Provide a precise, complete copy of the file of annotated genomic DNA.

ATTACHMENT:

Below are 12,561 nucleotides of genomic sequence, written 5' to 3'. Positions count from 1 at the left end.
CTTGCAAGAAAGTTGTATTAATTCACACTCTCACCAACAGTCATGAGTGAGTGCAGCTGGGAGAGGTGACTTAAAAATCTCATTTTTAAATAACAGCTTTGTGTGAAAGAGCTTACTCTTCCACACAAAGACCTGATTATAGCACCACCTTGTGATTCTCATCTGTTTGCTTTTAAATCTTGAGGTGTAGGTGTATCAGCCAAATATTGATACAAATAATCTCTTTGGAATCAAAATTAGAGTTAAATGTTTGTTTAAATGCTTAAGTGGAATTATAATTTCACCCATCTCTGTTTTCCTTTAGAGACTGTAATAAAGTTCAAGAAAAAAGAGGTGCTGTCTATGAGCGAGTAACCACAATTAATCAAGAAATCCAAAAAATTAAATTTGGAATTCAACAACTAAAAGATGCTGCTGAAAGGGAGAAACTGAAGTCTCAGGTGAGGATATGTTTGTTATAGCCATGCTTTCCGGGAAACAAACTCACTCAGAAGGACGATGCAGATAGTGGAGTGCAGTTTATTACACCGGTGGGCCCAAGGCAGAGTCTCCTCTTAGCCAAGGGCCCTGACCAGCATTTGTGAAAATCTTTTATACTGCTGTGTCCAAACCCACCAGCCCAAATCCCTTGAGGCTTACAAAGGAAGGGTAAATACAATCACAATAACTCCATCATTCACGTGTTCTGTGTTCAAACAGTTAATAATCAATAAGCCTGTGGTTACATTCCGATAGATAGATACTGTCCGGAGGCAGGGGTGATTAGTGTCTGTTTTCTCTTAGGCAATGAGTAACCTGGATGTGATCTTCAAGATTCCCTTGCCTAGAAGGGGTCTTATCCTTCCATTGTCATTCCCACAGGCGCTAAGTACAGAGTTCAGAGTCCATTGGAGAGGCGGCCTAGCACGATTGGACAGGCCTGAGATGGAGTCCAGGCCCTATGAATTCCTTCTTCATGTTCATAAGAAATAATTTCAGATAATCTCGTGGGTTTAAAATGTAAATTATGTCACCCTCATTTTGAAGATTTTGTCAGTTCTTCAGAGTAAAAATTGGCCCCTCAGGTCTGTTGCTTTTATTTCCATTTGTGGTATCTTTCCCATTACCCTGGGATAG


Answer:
Below are 12,561 nucleotides of genomic sequence, written 5' to 3'. Positions count from 1 at the left end.
CTTGCAAGAAAGTTGTATTAATTCACACTCTCACCAACAGTCATGAGTGAGTGCAGCTGGGAGAGGTGACTTAAAAATCTCATTTTTAAATAACAGCTTTGTGTGAAAGAGCTTACTCTTCCACACAAAGACCTGATTATAGCACCACCTTGTGATTCTCATCTGTTTGCTTTTAAATCTTGAGGTGTAGGTGTATCAGCCAAATATTGATACAAATAATCTCTTTGGAATCAAAATTAGAGTTAAATGTTTGTTTAAATGCTTAAGTGGAATTATAATTTCACCCATCTCTGTTTTCCTTTAGAGACTGTAATAAAGTTCAAGAAAAAAGAGGTGCTGTCTATGAGCGAGTAACCACAATTAATCAAGAAATCCAAAAAATTAAATTTGGAATTCAACAACTAAAAGATGCTGCTGAAAGGGAGAAACTGAAGTCTCAGGTGAGGATATGTTTGTTATAGCCATGCTTTCCGGGAAACAAACTCACTCAGAAGGACGATGCAGATAGTGGAGTGCAGTTTATTACACCGGTGGGCCCAAGGCAGAGTCTCCTCTTAGCCAAGGGCCCTGACCAGCATTTGTGAAAATCTTTTATACTGCTGTGTCCAAACCCACCAGCCCAAATCCCTTGAGGCTTACAAAGGAAGGGTAAATACAATCACAATAACTCCATCATTCACGTGTTCTGTGTTCAAACAGTTAATAATCAATAAGCCTGTGGTTACATTCCGATAGATAGATACTGTCCGGAGGCAGGGGTGATTAGTGTCTGTTTTCTCTTAGGCAATGAGTAACCTGGATGTGATCTTCAAGATTCCCTTGCCTAGAAGGGGTCTTATCCTTCCATTGTCATTCCCACAGGCGCTAAGTACAGAGTTCAGAGTCCATTGGAGAGGCGGCCTAGCACGATTGGACAGGCCTGAGATGGAGTCCAGGCCCTATGAATTCCTTCTTCATGTTCATAAGAAATAATTTCAGATAATCTCGTGGGTTTAAAATGTAAATTATGTCACCCTCATTTTGAAGATTTTGTCAGTTCTTCAGAGTAAAAATTGGCCCCTCAGGTCTGTTGCTTTTATTTCCATTTGTGGTATCTTTCCCATTACCCTGGGATAG